DETROIT (Reuters) - Several major U.S. sports leagues are pushing to add the drug that led to a positive test for Russian tennis star Maria Sharapova to their banned list, but in many cases they will need player approval before they can hit that goal.
Sharapova, who last week revealed she had tested positive for the banned drug meldonium at the Australian Open in January, is facing suspension of up to four years by the International Tennis Federation.
The World Anti-Doping Agency (WADA) added meldonium to its banned substance list on Jan. 1 after concluding it improves blood flow and boosts exercise capacity. Most North American sports groups do not automatically follow WADA’s list, and must in turn negotiate with unionized players to add any drugs to their respective banned lists.
The PGA Tour, the organizer of the main professional golf tours in North America, told Reuters it plans to add meldonium to its banned list, while Major League Baseball (MLB) said it has raised the issue with its players. The National Basketball Association (NBA), National Football League (NFL) and the National Collegiate Athletic Association (NCAA) all said they plan to explore a possible ban.
Only the U.S. Olympic Committee (USOC) and Major League Soccer banned the drug when WADA did.
The PGA Tour generally follows the WADA list with few exceptions, said Andy Levinson, vice president of anti-doping. Golf’s banned list was last revised in October, prior to the start of the 2015-2016 season. “Meldonium will be added in the 2016 revision,” he said.
Athletes who test positive for a banned drug face fines and suspensions. Any players who might argue they need meldonium for medical reasons can still apply for what most sports call a therapeutic-use exemption, which allows athletes who have a doctor’s backing to take a banned substance with league approval.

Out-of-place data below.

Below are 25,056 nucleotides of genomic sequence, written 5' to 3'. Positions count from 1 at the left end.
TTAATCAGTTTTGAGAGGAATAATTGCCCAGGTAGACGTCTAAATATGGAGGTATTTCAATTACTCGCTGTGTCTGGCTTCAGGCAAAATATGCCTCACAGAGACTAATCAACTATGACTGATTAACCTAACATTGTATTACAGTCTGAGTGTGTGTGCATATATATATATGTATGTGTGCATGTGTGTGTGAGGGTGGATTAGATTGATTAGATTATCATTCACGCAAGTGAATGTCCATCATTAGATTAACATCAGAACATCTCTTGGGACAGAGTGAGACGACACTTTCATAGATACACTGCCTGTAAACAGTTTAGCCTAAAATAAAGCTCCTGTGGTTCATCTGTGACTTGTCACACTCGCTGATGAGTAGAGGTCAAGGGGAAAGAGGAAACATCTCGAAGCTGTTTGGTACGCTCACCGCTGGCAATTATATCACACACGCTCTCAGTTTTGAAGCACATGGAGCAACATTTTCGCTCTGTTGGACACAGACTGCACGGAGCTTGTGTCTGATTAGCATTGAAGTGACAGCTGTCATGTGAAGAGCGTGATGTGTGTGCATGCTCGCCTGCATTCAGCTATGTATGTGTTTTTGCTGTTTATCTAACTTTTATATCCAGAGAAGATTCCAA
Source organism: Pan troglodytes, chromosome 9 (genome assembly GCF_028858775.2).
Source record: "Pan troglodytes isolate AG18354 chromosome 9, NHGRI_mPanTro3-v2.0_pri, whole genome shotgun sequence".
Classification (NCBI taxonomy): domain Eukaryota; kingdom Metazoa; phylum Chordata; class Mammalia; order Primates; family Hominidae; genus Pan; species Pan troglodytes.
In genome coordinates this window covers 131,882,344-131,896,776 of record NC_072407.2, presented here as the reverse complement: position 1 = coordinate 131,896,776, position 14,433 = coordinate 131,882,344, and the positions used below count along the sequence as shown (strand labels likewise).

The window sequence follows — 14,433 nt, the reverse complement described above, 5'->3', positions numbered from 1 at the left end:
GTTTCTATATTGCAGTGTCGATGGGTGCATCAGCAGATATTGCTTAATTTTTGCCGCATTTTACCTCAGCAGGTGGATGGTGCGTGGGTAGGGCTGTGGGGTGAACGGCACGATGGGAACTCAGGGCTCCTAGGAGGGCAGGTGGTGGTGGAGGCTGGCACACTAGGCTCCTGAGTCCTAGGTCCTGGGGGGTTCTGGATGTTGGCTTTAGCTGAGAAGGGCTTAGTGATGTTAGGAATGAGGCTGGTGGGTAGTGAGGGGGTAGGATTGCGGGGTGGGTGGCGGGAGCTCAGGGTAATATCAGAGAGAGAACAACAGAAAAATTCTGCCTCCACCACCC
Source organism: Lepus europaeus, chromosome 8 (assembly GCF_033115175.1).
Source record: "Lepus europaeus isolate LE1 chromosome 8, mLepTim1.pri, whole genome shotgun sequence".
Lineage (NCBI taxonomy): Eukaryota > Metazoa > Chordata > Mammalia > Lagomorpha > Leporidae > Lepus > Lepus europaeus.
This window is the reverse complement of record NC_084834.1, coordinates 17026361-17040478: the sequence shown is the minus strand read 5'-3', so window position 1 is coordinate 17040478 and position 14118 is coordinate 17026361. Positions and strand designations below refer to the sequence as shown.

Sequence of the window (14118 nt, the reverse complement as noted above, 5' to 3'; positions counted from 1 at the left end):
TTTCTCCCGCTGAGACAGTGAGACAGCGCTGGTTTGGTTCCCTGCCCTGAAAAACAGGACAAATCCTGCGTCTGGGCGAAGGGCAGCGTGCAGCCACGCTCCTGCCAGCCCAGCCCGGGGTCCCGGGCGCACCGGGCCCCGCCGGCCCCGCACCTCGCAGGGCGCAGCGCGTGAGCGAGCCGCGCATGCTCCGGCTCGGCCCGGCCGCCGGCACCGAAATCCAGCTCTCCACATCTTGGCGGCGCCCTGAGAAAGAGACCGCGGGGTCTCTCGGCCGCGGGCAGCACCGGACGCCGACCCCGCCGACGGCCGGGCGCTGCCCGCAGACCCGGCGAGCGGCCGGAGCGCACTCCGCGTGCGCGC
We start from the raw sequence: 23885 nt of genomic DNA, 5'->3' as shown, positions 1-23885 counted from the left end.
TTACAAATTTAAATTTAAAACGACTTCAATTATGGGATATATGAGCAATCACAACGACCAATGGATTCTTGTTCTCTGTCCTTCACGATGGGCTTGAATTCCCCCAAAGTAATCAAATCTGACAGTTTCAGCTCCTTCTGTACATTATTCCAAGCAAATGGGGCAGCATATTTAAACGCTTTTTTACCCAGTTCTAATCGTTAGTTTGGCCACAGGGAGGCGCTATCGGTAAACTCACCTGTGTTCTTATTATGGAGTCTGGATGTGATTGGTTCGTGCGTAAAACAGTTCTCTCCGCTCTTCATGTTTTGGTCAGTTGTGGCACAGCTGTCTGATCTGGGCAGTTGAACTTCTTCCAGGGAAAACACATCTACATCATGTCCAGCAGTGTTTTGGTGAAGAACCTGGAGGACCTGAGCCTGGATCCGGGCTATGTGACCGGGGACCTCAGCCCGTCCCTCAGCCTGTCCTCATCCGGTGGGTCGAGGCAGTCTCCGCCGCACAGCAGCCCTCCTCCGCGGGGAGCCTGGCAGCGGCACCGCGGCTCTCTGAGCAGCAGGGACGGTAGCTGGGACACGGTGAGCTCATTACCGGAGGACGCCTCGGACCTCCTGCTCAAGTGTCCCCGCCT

Some experts said athletes may have a hard time proving their medical need for a drug sold only in a few former Soviet countries and not approved for use in western Europe or the United States.
Meldonium is marketed as Mildronate by the Latvian pharmaceutical firm Grindeks, which has said the drug could protect athletes from cell damage, but would be unlikely to improve their competitive performance.
WADA said last week it had recorded 99 positive tests for the recently-banned drug and according to research in the British Journal of Sports Medicine, use of meldonium was widespread among elite athletes competing at the European Games in Baku last year.
“The sheer prevalence of meldonium indicates that the athletes believe it has performance-enhancing benefits,” said Michael Pearlmutter, executive director of the Partnership for Clean Competition, an anti-doping organization started in 2008 with funding from the USOC, MLB and the NFL.
Baseball said the drug is already banned in its minor leagues, where the sport does not have to negotiate with the players. At the major league level, the sport approached the union about adding meldonium to the banned list after WADA prohibited it but before Sharapova’s positive test became public news.
“We are still in discussions with the MLBPA regarding any additions to the banned list in the Major Leagues for the 2016 season,” MLB spokesman Patrick Courtney said of the players’ union, Major League Baseball Players Association.
The NBA has a prohibited substances committee that includes players’ union members and the league said it will be raising meldonium with the committee.
NFL spokesman Brian McCarthy said the sport’s officials “periodically review the list of prohibited substances with our medical advisors and make modifications as appropriate. We anticipate it will be a topic of discussion this offseason.”
NCAA spokesman Christopher Radford said the college sports group’s committee that oversees testing would review the drug’s classification at its next meeting in June. While the committee considers what WADA is doing, it does not automatically adopt the anti-doping group’s banned list, he said.
National Hockey League spokesman Schuyler Baehman said the earliest meldonium could be added to the league’s banned list would be in advance of next season. He declined to say whether the sport would negotiate with the players to ban the drug.
Reporting by Ben Klayman in Detroit; Editing by Alan Crosby